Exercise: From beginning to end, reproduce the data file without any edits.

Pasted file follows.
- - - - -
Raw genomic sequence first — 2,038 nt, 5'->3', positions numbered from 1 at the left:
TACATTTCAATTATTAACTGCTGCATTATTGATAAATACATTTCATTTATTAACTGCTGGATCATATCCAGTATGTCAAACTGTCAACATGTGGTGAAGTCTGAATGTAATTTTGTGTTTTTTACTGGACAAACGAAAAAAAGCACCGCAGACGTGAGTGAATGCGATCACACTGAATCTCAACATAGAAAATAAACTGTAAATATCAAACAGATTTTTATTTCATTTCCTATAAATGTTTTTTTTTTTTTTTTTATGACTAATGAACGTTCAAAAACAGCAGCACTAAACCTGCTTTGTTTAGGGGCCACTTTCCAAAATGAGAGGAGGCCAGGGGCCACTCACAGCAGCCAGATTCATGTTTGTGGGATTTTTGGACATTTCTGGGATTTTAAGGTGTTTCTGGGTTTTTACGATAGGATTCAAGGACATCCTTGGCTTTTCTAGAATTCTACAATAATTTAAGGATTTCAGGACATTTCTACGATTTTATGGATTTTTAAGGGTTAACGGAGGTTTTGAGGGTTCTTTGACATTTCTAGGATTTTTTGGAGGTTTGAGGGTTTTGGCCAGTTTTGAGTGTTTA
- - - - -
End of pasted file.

Raw genomic sequence first — 2,038 nt, 5'->3', positions numbered from 1 at the left:
TACATTTCAATTATTAACTGCTGCATTATTGATAAATACATTTCATTTATTAACTGCTGGATCATATCCAGTATGTCAAACTGTCAACATGTGGTGAAGTCTGAATGTAATTTTGTGTTTTTTACTGGACAAACGAAAAAAAGCACCGCAGACGTGAGTGAATGCGATCACACTGAATCTCAACATAGAAAATAAACTGTAAATATCAAACAGATTTTTATTTCATTTCCTATAAATGTTTTTTTTTTTTTTTTTATGACTAATGAACGTTCAAAAACAGCAGCACTAAACCTGCTTTGTTTAGGGGCCACTTTCCAAAATGAGAGGAGGCCAGGGGCCACTCACAGCAGCCAGATTCATGTTTGTGGGATTTTTGGACATTTCTGGGATTTTAAGGTGTTTCTGGGTTTTTACGATAGGATTCAAGGACATCCTTGGCTTTTCTAGAATTCTACAATAATTTAAGGATTTCAGGACATTTCTACGATTTTATGGATTTTTAAGGGTTAACGGAGGTTTTGAGGGTTCTTTGACATTTCTAGGATTTTTTGGAGGTTTGAGGGTTTTGGCCAGTTTTGAGTGTTTA